Figure 1 shows a 4160 volt motor at one of Energy Transfer's locations. The PI and PIP are shown. The windings are very contaminated with oil and dirt. This motor will be pulled and sent to a motor shop for reconditioning. If left in service, the motor would fail and cause interruption to the flow process of the natural gas.

 

Figure 1: 4160 volt motor showing both PI and PIP

Figure 2 is another 4160 volt motor at Energy Transfer showing a good PI, but the PIP is showing contamination of the windings. If the PI alone was considered, this motor would have been left in service and failed, but due to the PIP and low RTG, this motor is being sent out for reconditioning.

Figure 2: 4160 volt motor showing a good PI


Figure 3 is an example of one of Energy Transfer's 4160 volt motors showing unusual sidebands on the rotor evaluation. Although this is not a rotor bar issue, this is where you would find rotor bar signatures. The lower spectrum is showing sidebands at 55Hz and 65Hz, which is a false positive signal of the air ducts in the rotor.

Figure 3: 4160 volt motor showing unusual sidebands on the rotor evaluation

Figure 4 is an example of a rotor evaluation spectrum showing what a broken rotor bar would look like. It is confirmed by the swirl effect shown in Figure 5

Figure 4: A rotor evaluation spectrum showing an example of a broken rotor bar

Figure 5: A rotor evaluation spectrum confirming a broken rotor bar.

The reason for the swirl effect is due to the fact that a damage rotor will modulate the stator current at the same frequency at two different vectors. Simple to say, but difficult to understand without a very sound understanding of the mathematics involved in fast Fourier transforms (FFTs). 

As the snapshots of motor insulation and rotor evaluation spectrums clearly indicate, there is no need to disassemble a motor every three years because with the tester, you can see contaminated windings or rotor issues without ever popping the end bell off a motor.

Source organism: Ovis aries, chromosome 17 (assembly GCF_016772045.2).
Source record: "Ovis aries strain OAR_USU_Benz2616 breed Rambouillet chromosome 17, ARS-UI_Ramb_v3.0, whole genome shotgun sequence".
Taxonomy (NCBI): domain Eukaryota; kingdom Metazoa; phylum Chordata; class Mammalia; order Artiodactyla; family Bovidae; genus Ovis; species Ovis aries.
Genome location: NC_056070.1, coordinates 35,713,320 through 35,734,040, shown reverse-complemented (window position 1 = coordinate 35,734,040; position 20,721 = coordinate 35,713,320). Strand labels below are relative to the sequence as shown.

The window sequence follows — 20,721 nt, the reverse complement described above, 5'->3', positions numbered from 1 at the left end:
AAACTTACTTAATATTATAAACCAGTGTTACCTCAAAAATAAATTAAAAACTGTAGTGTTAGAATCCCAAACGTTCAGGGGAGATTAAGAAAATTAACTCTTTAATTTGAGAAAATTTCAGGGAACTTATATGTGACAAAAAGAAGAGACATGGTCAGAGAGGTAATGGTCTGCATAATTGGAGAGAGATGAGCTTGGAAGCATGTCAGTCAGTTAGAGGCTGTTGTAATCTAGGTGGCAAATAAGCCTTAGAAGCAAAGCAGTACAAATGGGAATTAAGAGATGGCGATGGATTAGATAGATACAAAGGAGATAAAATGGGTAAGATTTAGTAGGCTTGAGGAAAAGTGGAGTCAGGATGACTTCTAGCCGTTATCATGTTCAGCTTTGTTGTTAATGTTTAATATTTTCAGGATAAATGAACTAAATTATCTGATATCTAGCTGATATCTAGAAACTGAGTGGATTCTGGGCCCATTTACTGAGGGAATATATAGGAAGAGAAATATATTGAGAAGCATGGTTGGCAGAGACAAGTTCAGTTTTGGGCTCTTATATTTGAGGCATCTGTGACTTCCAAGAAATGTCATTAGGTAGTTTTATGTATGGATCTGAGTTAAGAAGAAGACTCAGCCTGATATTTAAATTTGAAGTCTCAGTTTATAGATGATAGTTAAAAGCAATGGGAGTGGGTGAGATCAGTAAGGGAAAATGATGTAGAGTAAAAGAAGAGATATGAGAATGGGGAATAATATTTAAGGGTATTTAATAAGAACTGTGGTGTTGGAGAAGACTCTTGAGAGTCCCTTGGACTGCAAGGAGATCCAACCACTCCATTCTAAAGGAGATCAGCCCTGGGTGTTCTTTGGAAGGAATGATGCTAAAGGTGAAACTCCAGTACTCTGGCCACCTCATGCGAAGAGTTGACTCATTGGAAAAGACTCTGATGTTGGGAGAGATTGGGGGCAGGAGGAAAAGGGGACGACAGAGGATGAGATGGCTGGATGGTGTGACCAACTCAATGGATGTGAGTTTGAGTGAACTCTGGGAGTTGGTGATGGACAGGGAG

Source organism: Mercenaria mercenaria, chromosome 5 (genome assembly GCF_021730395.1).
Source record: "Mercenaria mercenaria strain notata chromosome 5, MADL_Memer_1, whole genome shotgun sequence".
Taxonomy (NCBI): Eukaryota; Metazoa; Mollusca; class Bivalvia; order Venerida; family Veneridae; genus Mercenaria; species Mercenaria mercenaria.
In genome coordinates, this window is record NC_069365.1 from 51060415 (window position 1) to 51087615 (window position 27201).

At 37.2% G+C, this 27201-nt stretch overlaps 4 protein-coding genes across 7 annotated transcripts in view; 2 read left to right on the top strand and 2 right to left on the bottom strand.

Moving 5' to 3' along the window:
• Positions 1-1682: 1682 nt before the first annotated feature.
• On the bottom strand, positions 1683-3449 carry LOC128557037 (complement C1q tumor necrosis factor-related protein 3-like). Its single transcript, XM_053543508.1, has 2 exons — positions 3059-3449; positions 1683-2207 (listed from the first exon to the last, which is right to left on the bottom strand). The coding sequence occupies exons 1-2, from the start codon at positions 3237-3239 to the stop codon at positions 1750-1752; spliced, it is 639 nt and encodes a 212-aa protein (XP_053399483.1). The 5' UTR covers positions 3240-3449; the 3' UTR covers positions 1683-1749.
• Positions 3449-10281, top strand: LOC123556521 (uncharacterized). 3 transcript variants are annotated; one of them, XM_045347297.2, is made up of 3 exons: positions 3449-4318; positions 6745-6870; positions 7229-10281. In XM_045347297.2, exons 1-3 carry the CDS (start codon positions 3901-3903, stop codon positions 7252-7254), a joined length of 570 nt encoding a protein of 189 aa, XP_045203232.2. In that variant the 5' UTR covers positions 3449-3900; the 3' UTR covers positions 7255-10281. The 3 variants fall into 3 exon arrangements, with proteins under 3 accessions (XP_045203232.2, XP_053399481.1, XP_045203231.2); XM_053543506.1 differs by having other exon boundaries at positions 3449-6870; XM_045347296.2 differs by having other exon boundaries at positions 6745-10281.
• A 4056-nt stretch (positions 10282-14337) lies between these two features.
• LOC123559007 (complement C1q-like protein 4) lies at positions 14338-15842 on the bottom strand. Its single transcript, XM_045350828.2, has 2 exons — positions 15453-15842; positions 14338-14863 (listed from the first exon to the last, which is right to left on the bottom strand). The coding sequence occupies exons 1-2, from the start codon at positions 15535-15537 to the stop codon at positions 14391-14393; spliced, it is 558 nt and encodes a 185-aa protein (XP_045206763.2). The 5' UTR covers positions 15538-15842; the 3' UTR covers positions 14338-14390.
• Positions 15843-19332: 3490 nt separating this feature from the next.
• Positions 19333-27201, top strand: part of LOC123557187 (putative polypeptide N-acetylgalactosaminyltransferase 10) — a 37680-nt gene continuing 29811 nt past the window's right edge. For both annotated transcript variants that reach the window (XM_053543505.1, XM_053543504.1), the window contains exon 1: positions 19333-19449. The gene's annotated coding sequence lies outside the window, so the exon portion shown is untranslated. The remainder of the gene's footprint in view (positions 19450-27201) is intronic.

With Energy Transfer, as with most companies, the untimely failure of a critical motor will cost the company in lost production. The loss of production usually costs the company a large amount of money and, in some cases, the wait time to have another motor in place can be very lengthy. To avoid this at Energy Transfer, a move to a reliability/predictive maintenance program is being introduced.

Although preventive maintenance will always be part of the maintenance program at Energy Transfer, reactive maintenance will not. This change will allow the company to be very reliable and cost-effective, and ensure on time delivery of product to its customers.

Kelly Ballew is currently working on developing strategies for predictive maintenance and improving the reliability on high voltage equipment for Energy Transfer, a natural gas pipeline company. Mr. Ballew has worked in the high voltage field for over 30 years in the power distribution field. He has developed motor testing procedures along with cost savings through predictive maintenance for large companies. www.EnergyTransfer.com